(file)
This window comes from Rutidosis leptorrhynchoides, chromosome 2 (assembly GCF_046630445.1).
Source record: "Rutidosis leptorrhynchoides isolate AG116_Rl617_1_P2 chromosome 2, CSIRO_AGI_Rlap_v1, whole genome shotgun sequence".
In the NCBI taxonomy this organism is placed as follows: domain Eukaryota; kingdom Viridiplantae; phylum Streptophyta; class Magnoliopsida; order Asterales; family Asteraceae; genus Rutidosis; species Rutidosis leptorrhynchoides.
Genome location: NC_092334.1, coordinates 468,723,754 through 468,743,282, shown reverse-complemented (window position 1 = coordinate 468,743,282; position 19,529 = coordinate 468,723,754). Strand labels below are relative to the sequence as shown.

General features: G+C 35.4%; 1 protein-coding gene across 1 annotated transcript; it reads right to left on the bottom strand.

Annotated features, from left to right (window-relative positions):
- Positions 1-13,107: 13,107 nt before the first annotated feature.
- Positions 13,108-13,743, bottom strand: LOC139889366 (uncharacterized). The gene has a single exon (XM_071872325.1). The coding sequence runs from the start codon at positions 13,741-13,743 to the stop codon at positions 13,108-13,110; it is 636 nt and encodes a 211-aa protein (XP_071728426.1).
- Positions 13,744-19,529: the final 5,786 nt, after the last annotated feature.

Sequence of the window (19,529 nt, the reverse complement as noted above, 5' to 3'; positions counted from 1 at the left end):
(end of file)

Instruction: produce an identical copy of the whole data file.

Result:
This window comes from Rutidosis leptorrhynchoides, chromosome 2 (assembly GCF_046630445.1).
Source record: "Rutidosis leptorrhynchoides isolate AG116_Rl617_1_P2 chromosome 2, CSIRO_AGI_Rlap_v1, whole genome shotgun sequence".
In the NCBI taxonomy this organism is placed as follows: domain Eukaryota; kingdom Viridiplantae; phylum Streptophyta; class Magnoliopsida; order Asterales; family Asteraceae; genus Rutidosis; species Rutidosis leptorrhynchoides.
Genome location: NC_092334.1, coordinates 468,723,754 through 468,743,282, shown reverse-complemented (window position 1 = coordinate 468,743,282; position 19,529 = coordinate 468,723,754). Strand labels below are relative to the sequence as shown.

General features: G+C 35.4%; 1 protein-coding gene across 1 annotated transcript; it reads right to left on the bottom strand.

Annotated features, from left to right (window-relative positions):
- Positions 1-13,107: 13,107 nt before the first annotated feature.
- Positions 13,108-13,743, bottom strand: LOC139889366 (uncharacterized). The gene has a single exon (XM_071872325.1). The coding sequence runs from the start codon at positions 13,741-13,743 to the stop codon at positions 13,108-13,110; it is 636 nt and encodes a 211-aa protein (XP_071728426.1).
- Positions 13,744-19,529: the final 5,786 nt, after the last annotated feature.

Sequence of the window (19,529 nt, the reverse complement as noted above, 5' to 3'; positions counted from 1 at the left end):